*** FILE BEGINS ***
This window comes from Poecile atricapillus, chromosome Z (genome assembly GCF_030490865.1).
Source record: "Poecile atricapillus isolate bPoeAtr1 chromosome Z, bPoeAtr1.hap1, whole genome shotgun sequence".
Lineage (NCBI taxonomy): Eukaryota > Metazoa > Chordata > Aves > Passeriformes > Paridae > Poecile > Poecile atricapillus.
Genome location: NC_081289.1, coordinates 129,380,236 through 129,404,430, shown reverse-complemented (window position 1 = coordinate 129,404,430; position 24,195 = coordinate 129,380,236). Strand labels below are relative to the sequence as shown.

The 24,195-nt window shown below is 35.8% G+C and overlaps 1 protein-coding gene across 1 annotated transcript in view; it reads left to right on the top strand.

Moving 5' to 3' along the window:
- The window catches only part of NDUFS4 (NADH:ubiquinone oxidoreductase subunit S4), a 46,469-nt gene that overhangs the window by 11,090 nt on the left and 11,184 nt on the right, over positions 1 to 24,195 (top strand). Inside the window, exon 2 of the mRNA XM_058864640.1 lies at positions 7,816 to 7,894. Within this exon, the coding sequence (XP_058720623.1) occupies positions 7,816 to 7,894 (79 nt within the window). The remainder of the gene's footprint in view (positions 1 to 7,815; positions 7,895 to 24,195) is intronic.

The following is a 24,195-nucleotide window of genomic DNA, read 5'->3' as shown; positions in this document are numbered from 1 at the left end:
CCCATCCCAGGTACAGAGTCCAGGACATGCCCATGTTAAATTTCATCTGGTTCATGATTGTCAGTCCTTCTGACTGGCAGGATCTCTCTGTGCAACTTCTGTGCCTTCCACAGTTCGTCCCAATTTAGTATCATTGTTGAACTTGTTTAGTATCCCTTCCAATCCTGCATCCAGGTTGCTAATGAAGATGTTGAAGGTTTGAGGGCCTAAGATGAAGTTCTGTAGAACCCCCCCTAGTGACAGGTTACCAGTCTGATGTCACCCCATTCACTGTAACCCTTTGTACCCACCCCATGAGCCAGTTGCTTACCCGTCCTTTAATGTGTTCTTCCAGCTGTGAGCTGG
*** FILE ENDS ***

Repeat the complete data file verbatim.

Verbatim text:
This window comes from Poecile atricapillus, chromosome Z (genome assembly GCF_030490865.1).
Source record: "Poecile atricapillus isolate bPoeAtr1 chromosome Z, bPoeAtr1.hap1, whole genome shotgun sequence".
Lineage (NCBI taxonomy): Eukaryota > Metazoa > Chordata > Aves > Passeriformes > Paridae > Poecile > Poecile atricapillus.
Genome location: NC_081289.1, coordinates 129,380,236 through 129,404,430, shown reverse-complemented (window position 1 = coordinate 129,404,430; position 24,195 = coordinate 129,380,236). Strand labels below are relative to the sequence as shown.

The 24,195-nt window shown below is 35.8% G+C and overlaps 1 protein-coding gene across 1 annotated transcript in view; it reads left to right on the top strand.

Moving 5' to 3' along the window:
- The window catches only part of NDUFS4 (NADH:ubiquinone oxidoreductase subunit S4), a 46,469-nt gene that overhangs the window by 11,090 nt on the left and 11,184 nt on the right, over positions 1 to 24,195 (top strand). Inside the window, exon 2 of the mRNA XM_058864640.1 lies at positions 7,816 to 7,894. Within this exon, the coding sequence (XP_058720623.1) occupies positions 7,816 to 7,894 (79 nt within the window). The remainder of the gene's footprint in view (positions 1 to 7,815; positions 7,895 to 24,195) is intronic.

The following is a 24,195-nucleotide window of genomic DNA, read 5'->3' as shown; positions in this document are numbered from 1 at the left end:
CCCATCCCAGGTACAGAGTCCAGGACATGCCCATGTTAAATTTCATCTGGTTCATGATTGTCAGTCCTTCTGACTGGCAGGATCTCTCTGTGCAACTTCTGTGCCTTCCACAGTTCGTCCCAATTTAGTATCATTGTTGAACTTGTTTAGTATCCCTTCCAATCCTGCATCCAGGTTGCTAATGAAGATGTTGAAGGTTTGAGGGCCTAAGATGAAGTTCTGTAGAACCCCCCCTAGTGACAGGTTACCAGTCTGATGTCACCCCATTCACTGTAACCCTTTGTACCCACCCCATGAGCCAGTTGCTTACCCGTCCTTTAATGTGTTCTTCCAGCTGTGAGCTGG